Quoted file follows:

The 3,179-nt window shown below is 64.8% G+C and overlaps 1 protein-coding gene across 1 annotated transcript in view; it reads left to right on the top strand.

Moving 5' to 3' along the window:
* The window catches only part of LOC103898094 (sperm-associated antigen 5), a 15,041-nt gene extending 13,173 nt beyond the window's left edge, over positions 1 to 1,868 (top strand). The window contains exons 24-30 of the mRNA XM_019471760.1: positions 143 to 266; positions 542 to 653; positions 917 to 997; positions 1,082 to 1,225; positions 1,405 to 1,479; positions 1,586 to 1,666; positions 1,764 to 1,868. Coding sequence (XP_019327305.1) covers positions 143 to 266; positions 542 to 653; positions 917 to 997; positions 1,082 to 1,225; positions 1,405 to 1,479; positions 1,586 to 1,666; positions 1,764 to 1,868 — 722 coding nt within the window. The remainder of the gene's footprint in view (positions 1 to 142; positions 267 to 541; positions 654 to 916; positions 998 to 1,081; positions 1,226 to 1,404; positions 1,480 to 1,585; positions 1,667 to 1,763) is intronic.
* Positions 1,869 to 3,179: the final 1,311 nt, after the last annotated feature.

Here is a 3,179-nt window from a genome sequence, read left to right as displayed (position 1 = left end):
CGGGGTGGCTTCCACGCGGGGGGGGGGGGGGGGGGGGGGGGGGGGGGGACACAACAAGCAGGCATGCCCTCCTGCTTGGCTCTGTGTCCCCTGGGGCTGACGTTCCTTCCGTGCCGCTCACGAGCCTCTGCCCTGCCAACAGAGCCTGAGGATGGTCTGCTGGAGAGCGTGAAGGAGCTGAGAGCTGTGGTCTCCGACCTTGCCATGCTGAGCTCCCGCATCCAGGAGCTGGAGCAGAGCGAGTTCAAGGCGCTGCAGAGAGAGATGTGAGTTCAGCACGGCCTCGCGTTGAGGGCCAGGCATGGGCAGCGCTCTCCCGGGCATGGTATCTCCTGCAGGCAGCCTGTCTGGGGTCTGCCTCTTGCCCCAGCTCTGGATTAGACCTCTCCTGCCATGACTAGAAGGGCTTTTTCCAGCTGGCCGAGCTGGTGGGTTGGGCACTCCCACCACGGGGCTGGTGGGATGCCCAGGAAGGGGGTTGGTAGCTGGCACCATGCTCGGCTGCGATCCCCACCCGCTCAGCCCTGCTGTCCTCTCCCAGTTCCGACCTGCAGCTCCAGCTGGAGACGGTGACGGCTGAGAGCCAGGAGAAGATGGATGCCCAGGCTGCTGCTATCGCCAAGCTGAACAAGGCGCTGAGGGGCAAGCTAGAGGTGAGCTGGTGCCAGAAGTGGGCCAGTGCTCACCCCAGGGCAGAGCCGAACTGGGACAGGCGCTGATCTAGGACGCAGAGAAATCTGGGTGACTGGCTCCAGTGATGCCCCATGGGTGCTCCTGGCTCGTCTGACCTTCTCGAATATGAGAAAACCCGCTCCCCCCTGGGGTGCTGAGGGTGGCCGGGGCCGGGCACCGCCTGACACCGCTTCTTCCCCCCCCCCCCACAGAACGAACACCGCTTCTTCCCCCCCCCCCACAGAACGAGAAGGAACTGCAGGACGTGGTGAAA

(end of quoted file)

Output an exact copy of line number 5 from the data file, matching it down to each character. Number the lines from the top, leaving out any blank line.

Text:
Here is a 3,179-nt window from a genome sequence, read left to right as displayed (position 1 = left end):